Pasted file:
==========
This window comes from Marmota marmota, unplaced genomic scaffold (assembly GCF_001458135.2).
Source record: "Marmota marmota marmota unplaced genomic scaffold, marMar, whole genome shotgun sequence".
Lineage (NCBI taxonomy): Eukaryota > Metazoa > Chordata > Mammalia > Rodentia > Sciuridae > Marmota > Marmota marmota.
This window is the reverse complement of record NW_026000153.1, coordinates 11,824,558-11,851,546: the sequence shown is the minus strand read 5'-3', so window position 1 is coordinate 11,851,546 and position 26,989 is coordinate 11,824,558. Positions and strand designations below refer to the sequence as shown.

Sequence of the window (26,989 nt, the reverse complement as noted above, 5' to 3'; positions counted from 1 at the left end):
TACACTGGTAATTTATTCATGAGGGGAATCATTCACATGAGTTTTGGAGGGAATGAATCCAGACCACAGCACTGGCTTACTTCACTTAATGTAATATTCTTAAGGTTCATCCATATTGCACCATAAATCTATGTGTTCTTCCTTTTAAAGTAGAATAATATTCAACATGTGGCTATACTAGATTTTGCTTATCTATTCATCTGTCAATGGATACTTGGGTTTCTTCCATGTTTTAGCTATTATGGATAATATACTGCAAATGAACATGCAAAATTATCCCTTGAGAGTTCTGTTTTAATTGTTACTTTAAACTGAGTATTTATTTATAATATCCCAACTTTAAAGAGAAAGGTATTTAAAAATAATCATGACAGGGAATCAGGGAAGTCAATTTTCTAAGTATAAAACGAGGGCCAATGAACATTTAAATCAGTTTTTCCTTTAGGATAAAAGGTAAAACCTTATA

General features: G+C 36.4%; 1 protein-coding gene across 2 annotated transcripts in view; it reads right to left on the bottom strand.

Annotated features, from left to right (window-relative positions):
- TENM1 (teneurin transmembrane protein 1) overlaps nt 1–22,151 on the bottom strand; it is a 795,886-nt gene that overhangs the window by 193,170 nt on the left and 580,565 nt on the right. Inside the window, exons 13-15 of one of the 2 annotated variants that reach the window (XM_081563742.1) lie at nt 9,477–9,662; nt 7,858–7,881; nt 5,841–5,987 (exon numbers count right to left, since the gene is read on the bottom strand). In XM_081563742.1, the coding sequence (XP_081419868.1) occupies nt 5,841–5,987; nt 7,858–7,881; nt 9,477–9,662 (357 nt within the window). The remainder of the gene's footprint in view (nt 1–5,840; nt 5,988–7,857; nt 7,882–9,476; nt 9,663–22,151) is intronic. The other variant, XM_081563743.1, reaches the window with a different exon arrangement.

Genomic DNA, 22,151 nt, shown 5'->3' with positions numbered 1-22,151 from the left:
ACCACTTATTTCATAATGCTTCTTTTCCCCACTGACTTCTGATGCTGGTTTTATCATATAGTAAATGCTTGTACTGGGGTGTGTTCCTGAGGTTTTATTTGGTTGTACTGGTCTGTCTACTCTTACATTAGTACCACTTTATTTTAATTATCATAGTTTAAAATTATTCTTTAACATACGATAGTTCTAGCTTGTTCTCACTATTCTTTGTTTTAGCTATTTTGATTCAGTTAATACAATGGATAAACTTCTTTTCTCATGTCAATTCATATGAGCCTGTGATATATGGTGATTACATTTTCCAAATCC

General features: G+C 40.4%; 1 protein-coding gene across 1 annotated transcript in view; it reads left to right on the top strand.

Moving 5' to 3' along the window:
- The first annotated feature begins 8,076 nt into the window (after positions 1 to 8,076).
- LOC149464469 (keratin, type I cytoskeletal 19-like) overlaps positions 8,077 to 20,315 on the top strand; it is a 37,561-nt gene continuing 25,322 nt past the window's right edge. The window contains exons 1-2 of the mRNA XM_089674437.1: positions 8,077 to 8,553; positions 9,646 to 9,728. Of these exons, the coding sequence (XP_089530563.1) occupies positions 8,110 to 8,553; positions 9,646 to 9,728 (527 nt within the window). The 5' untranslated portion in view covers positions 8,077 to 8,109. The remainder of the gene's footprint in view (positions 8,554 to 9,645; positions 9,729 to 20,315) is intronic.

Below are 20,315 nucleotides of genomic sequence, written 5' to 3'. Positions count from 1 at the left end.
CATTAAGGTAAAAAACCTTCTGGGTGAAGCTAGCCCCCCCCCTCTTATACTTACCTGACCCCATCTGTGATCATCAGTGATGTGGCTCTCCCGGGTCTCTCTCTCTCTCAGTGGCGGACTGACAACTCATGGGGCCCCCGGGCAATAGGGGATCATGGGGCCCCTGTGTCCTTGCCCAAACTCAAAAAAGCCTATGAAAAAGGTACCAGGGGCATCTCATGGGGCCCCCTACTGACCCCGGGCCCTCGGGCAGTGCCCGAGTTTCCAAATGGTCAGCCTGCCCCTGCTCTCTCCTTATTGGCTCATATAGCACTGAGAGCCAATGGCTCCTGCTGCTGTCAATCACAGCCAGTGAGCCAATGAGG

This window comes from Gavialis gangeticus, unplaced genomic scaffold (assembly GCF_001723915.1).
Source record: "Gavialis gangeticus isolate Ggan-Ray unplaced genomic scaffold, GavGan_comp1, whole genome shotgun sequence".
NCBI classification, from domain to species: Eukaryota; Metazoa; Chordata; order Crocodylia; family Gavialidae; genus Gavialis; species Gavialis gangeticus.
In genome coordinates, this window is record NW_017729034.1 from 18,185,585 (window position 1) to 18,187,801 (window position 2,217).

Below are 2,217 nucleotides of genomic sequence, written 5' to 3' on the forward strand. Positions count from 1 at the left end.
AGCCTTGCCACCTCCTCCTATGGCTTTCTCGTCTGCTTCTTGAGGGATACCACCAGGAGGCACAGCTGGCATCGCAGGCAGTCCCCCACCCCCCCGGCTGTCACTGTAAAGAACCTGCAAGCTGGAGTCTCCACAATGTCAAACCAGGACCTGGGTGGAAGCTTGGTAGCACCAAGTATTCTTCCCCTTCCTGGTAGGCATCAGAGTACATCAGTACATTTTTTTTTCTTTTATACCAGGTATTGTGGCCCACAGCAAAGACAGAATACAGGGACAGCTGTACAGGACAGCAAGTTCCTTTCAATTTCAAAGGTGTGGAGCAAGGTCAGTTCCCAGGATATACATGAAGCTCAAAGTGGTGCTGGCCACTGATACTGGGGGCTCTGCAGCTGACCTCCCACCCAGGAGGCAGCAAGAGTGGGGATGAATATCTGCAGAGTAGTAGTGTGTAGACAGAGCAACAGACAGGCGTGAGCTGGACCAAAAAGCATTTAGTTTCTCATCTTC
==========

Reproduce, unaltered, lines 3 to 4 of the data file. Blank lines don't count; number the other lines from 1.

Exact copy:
Lineage (NCBI taxonomy): Eukaryota > Metazoa > Chordata > Mammalia > Rodentia > Sciuridae > Marmota > Marmota marmota.
This window is the reverse complement of record NW_026000153.1, coordinates 11,824,558-11,851,546: the sequence shown is the minus strand read 5'-3', so window position 1 is coordinate 11,851,546 and position 26,989 is coordinate 11,824,558. Positions and strand designations below refer to the sequence as shown.